Sunday, May 30, 2010

Managing Catastrophe

Now that the semester is over I'm returning to this research blog. The British Petroleum oil rig explosion, with millions of gallons of oil gushing into the Gulf of Mexico, has been much on my mind this past month. It's a catastrophe for the Gulf ecosystem. A human-made catastrophe. Play with fire and eventually you'll get burnt. Pride goes before a fall. The proverbial expressions are already in place for this spectacular instance of mismanagement, but damage will be so extensive that similar incidents of engineering gone amok such as Three Mile Island and Chernobyl don't compare in extent. But a more serious nuclear accident, not to mention a nuclear bomb, would. How far does this sort of thing have to go before people come to their senses and insist that government put an end to it?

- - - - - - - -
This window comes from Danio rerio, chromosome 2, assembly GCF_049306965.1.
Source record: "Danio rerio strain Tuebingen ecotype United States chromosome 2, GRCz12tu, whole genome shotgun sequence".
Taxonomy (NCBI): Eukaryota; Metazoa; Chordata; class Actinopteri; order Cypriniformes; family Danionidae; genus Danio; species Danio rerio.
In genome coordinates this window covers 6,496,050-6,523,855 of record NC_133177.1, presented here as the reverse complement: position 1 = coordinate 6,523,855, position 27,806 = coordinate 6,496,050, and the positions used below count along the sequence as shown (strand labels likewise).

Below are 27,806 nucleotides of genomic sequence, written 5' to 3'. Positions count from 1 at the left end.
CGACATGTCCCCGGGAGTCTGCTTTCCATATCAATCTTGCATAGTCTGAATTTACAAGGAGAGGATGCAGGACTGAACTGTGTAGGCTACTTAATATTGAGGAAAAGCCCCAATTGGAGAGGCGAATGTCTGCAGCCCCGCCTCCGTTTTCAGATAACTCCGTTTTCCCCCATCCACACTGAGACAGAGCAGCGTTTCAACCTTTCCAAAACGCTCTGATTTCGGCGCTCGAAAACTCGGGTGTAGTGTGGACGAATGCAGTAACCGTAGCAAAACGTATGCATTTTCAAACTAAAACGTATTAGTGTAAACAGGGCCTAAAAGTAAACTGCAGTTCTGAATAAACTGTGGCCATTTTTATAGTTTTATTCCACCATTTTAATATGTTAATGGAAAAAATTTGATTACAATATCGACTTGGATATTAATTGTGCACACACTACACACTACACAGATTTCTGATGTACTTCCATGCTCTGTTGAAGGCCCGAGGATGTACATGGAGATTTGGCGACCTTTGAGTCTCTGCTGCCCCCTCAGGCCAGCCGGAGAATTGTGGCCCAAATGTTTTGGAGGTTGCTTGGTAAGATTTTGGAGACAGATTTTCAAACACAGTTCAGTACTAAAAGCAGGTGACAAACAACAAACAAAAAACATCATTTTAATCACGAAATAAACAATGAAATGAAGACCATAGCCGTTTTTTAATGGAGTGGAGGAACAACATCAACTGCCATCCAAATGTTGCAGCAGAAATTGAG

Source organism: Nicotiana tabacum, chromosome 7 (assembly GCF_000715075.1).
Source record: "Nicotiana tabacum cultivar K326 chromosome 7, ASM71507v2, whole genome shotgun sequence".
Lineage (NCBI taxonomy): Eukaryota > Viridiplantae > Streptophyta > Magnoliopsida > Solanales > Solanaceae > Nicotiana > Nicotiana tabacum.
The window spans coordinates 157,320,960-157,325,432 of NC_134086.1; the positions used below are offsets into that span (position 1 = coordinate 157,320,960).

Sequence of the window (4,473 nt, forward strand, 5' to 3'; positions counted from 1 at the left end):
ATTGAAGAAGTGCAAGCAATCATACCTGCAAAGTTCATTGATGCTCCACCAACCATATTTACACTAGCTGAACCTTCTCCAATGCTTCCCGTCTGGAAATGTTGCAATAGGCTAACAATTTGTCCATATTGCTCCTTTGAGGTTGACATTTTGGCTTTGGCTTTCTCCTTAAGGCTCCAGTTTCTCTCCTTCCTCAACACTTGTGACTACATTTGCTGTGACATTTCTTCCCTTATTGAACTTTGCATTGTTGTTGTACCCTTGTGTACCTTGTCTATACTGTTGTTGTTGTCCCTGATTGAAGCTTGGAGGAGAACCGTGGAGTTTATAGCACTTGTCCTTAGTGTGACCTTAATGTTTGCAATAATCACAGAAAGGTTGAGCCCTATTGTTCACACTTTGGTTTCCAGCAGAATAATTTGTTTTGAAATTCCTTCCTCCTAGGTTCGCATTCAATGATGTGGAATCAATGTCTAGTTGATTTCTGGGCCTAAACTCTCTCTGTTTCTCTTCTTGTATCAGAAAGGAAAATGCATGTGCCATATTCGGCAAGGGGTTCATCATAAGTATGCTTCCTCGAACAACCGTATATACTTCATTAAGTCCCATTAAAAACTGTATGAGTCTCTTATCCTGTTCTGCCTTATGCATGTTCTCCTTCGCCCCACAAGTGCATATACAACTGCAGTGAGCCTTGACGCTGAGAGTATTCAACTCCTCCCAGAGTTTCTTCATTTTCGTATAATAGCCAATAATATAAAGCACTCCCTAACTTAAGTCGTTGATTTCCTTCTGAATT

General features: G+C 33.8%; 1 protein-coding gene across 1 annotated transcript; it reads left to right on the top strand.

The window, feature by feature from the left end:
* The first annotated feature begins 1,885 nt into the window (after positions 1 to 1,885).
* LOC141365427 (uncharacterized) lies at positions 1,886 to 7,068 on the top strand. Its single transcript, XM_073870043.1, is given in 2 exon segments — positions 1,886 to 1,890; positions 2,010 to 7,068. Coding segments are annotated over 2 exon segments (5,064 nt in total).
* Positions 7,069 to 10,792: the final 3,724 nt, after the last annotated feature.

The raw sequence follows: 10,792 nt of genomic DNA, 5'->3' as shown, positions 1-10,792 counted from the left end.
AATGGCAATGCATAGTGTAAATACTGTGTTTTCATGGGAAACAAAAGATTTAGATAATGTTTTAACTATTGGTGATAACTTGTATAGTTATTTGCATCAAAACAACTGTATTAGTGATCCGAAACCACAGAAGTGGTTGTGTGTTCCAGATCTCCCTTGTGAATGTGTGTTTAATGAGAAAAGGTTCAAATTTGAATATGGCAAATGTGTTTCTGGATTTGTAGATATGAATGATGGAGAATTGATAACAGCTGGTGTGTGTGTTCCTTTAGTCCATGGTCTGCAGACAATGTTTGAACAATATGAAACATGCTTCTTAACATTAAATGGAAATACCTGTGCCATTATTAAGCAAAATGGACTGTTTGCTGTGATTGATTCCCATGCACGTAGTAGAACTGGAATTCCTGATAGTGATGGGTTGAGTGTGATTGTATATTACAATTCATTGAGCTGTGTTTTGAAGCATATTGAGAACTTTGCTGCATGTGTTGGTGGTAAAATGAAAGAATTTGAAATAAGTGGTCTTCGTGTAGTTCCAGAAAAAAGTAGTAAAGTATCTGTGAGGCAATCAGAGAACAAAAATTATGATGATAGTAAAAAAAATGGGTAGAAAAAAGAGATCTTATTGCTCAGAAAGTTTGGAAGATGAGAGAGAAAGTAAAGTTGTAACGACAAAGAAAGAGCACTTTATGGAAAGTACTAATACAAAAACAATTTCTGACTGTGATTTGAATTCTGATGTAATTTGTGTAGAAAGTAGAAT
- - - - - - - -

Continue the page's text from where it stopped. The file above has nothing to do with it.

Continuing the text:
Deep ecologists will take this as further evidence that human beings have no business engineering the natural world. Or trying to manage it. Yet attention to values will show there is a difference between engineering and managing for resource extraction and exploitation, such as oil drilling or mountaintop removal, which supports an unsustainable way of life; and the kinds of social engineering and management that aim at conservation.